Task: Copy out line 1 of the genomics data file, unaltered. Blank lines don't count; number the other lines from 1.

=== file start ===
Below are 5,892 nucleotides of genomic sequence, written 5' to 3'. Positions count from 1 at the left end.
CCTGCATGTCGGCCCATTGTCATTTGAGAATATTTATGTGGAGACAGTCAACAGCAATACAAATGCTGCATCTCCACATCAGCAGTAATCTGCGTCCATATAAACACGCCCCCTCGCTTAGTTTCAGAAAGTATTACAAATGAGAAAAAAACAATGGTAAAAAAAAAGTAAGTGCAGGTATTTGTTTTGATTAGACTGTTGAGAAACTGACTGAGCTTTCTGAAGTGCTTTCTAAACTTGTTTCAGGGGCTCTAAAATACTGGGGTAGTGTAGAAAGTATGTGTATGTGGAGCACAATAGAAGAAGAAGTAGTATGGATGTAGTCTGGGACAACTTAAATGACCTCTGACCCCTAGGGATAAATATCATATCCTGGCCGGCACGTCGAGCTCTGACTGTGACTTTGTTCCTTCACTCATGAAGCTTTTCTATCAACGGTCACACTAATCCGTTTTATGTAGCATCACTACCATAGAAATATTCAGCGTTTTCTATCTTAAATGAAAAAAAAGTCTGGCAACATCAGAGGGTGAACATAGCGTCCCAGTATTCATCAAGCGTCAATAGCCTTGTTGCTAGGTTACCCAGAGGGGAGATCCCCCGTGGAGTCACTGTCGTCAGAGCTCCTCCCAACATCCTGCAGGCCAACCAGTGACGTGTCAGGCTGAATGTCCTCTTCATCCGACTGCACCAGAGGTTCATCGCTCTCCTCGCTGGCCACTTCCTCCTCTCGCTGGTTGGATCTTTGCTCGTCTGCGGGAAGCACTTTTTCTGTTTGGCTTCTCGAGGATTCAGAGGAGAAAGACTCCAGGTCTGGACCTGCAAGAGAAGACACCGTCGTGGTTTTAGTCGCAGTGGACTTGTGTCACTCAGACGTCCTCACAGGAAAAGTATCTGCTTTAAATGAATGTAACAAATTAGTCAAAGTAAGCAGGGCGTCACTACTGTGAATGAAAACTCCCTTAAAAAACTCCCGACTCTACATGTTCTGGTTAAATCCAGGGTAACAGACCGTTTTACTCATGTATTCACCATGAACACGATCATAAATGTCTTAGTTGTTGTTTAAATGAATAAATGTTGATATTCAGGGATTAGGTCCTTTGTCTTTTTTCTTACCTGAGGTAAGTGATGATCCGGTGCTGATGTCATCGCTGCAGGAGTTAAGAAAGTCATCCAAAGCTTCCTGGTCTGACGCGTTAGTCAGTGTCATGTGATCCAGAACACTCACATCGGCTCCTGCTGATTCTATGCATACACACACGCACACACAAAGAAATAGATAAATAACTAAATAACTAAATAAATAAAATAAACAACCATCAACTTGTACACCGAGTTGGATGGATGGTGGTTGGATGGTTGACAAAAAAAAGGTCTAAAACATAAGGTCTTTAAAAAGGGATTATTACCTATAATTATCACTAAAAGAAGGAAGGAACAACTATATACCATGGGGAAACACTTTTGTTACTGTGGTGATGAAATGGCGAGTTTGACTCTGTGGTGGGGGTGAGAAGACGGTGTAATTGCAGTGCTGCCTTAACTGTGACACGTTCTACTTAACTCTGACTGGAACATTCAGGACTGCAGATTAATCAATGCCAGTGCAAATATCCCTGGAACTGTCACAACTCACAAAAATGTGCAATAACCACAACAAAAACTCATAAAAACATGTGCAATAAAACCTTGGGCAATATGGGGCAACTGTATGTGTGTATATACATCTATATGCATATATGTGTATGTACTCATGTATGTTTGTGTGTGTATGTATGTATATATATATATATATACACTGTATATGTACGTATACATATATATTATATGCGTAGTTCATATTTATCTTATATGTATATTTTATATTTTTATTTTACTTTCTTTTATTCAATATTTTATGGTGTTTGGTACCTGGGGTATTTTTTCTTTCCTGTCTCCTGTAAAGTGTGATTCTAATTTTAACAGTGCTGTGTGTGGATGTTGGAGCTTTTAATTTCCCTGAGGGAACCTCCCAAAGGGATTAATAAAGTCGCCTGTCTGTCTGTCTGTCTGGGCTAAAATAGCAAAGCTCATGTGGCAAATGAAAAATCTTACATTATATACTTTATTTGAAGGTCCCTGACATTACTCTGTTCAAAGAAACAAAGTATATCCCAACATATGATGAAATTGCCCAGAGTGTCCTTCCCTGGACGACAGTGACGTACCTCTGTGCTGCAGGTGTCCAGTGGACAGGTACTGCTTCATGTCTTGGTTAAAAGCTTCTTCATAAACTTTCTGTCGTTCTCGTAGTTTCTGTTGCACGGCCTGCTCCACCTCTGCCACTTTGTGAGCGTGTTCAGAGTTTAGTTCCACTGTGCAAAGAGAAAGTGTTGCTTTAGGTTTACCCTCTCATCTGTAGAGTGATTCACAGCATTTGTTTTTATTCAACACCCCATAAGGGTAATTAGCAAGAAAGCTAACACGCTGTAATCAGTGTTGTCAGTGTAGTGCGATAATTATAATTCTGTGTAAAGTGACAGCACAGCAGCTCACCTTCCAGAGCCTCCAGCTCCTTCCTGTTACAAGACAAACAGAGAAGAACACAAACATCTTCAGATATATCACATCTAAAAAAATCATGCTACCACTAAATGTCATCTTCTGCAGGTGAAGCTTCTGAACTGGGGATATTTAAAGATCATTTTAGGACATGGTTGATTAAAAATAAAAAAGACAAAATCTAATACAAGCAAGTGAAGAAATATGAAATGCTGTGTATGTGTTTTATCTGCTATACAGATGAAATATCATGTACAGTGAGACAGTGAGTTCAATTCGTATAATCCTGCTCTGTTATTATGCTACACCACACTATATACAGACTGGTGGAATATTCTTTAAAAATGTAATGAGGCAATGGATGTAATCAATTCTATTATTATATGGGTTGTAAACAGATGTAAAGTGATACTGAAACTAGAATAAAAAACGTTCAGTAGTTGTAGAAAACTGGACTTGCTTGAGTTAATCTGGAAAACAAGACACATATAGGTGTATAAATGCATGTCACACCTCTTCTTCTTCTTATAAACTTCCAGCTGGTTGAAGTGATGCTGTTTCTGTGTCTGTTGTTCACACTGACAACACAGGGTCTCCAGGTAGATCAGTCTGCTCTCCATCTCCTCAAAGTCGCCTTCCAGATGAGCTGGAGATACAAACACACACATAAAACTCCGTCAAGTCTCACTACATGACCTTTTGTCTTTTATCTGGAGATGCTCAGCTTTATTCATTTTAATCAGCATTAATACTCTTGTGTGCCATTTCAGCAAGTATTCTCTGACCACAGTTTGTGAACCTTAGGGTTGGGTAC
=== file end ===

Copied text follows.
Below are 5,892 nucleotides of genomic sequence, written 5' to 3'. Positions count from 1 at the left end.